We’re guessing state officials are pretty lousy at carnival games, like the one where you estimate how many gumballs are in a giant jar. That is, at least, if their projections for a new capital gains tax are any indication.
Now, as the state finds itself with an unexpected bounty and a grossly inaccurate estimate, it is essential that the funds go toward the intended purpose. Schools should remain the focus of the revenue, with an emphasis on special education.
In 2021, lawmakers approved a 7 percent tax on profits exceeding $250,000 for the sale of stocks, bonds and certain other assets. The capital gains tax faced legal challenges, but this year the state Supreme Court ruled that it is an excise tax rather than an income tax, allowing it to go forward.
In April, the Legislature passed a budget that, based on earlier projections, included $248 million in revenue from the capital gains tax for the 2023 fiscal year, which ends July 1. But by May 9, the revenue department had collected $849 million.
Because the capital gains tax depends on the stock market and how the investments of taxpayers perform from year to year, it can be an unpredictable source of revenue. But it is fair to say that preliminary projections were off the mark.
The question is, what now?
Under the legislation establishing the tax, the first $500 million collected each year goes into the Education Legacy Trust Account, which can only be spent on public schools. Any excess goes to the state’s construction budget, specifically for school projects.
State Sen. Mark Mullet, D-Issaquah, the Senate leader on the construction budget, told The Seattle Times that he would prioritize funding for schools in areas with lower property values. Those districts often have difficulty passing levies for school operations and bonds for school construction.
“I think the focus will be how those dollars can help support those districts with lower property valuations,” Mullet said, “and we’re going to wait to see as the revenues come in. But if that ends up being real money, we can invest in the ’24 session.”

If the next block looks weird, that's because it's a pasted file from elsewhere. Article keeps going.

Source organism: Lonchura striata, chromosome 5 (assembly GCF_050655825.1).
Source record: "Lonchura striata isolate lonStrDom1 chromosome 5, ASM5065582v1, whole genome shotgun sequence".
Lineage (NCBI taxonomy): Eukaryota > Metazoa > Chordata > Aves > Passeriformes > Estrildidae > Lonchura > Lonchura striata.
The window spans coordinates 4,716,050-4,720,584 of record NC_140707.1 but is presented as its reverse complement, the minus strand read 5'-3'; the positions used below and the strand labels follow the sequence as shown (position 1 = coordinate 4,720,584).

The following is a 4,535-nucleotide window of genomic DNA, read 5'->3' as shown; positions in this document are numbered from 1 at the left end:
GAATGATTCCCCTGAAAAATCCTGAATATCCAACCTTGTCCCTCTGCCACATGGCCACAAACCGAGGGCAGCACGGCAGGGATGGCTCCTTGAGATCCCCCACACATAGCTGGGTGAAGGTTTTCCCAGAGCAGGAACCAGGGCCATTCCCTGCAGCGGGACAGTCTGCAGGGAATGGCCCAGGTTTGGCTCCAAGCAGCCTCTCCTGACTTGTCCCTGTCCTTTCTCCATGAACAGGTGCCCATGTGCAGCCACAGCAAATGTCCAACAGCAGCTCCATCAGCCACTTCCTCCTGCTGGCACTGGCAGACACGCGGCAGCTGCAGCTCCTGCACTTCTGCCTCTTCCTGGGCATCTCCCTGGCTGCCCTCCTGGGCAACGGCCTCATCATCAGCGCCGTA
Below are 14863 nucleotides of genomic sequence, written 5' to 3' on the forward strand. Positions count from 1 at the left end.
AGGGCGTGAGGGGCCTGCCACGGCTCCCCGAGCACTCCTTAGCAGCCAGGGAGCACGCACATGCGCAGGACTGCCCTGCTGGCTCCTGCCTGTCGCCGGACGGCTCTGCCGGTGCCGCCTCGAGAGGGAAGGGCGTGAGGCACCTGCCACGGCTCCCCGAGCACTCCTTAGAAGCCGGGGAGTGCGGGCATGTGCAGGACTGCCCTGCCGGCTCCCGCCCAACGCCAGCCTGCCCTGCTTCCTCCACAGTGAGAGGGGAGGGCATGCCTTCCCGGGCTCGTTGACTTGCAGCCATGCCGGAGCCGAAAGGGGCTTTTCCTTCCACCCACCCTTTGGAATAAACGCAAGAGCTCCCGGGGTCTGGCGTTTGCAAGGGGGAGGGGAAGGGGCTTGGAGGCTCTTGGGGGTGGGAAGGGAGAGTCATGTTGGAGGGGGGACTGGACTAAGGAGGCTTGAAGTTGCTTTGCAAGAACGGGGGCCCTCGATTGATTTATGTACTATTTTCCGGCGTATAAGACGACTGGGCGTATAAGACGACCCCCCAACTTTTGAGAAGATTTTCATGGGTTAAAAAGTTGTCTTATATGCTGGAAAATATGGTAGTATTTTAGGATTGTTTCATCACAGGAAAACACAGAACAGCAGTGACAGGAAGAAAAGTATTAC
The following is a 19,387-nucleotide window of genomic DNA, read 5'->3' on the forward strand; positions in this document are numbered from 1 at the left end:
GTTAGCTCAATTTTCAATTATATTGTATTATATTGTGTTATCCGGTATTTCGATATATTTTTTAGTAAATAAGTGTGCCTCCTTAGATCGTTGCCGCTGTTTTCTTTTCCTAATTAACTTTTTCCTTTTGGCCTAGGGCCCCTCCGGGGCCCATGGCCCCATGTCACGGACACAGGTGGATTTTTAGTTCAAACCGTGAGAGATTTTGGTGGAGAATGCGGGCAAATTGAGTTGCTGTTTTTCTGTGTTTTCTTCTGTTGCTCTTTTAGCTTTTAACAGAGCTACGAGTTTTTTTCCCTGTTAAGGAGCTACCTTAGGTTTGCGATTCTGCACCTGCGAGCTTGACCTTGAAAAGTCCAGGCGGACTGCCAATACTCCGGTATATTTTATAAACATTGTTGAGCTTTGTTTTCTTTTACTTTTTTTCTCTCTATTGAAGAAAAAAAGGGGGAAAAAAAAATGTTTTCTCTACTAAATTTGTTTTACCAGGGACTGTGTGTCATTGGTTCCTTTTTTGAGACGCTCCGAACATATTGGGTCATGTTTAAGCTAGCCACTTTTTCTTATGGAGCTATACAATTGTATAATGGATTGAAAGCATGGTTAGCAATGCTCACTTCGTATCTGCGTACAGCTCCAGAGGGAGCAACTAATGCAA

Inequities from district to district are well-documented for Washington’s public schools. The Legislature took steps to rectify that in recent years, increasing state funding and reducing reliance on local levies for basic school funding. But clear differences between wealthy districts and poor districts remain. That is inevitable to a certain extent, but inevitability should not prevent efforts to close the gaps.
Mullet proposes a levy equalization program. Districts that have difficulty getting voters to approve tax measures would be able to seek approval at a level lower than needed. A special fund created by the state would then make up the difference.
There also is room for bolstering the Small District and Tribal Compact Schools Modernization program and for assisting districts that have low property tax bases but are too large to qualify as a “small” district.
Most important, lawmakers should send a clear signal that the capital gains tax will be used for its stated purpose. There will be powerful temptation to use an unexpected windfall for other needs; there is no shortage of pressing issues facing the state government. But using the funds for anything other than schools would be fiscally irresponsible.
For one thing, the capital gains tax was passed explicitly to enhance school funding. For another, a large revenue stream one year does not mean the funds will keep flowing in the future. After all, state officials are not particularly adept at predicting these things.